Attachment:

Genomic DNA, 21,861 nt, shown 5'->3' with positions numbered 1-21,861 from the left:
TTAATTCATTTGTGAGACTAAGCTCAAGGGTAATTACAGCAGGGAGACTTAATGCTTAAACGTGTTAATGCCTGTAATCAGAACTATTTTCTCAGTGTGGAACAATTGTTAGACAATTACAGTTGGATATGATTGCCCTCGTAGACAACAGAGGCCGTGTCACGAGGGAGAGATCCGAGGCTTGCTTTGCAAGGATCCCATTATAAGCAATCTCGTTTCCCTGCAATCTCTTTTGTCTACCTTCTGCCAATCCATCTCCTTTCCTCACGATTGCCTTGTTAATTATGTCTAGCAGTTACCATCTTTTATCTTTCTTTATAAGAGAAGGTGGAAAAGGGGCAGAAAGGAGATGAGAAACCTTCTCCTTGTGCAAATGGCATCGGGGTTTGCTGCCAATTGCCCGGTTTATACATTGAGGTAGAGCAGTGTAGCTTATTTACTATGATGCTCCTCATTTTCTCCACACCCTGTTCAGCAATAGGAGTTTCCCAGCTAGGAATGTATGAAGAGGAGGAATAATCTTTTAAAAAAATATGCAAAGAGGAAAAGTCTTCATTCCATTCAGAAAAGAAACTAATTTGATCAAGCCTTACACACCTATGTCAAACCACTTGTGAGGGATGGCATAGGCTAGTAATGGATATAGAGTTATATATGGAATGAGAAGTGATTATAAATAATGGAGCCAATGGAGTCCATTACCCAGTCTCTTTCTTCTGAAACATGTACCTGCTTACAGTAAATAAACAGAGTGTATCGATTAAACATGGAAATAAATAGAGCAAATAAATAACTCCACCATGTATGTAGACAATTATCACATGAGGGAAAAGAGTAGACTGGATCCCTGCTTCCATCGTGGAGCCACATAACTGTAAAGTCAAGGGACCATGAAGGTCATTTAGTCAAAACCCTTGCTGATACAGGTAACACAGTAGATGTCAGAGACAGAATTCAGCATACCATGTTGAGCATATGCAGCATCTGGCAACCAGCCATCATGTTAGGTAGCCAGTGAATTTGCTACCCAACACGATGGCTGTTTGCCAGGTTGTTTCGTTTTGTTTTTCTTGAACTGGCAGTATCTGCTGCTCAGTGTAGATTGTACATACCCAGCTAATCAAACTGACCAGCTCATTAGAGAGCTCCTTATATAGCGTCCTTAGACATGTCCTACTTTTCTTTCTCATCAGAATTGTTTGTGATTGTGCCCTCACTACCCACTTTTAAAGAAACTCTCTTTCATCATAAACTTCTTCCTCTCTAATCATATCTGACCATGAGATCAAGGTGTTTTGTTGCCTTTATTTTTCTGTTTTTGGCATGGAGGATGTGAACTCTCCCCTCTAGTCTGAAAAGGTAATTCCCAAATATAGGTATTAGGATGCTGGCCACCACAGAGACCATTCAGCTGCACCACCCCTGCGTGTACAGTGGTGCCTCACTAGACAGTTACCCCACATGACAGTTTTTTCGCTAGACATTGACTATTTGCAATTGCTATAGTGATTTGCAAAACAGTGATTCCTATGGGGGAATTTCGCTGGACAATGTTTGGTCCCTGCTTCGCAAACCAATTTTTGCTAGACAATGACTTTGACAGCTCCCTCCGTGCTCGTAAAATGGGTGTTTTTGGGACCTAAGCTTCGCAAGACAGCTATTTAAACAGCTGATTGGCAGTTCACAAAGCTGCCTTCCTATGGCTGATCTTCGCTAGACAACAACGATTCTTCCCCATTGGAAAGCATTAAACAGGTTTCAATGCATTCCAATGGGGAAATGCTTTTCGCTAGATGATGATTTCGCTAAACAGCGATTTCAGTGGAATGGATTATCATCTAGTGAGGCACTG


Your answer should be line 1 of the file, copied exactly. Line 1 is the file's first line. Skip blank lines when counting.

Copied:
Genomic DNA, 21,861 nt, shown 5'->3' with positions numbered 1-21,861 from the left: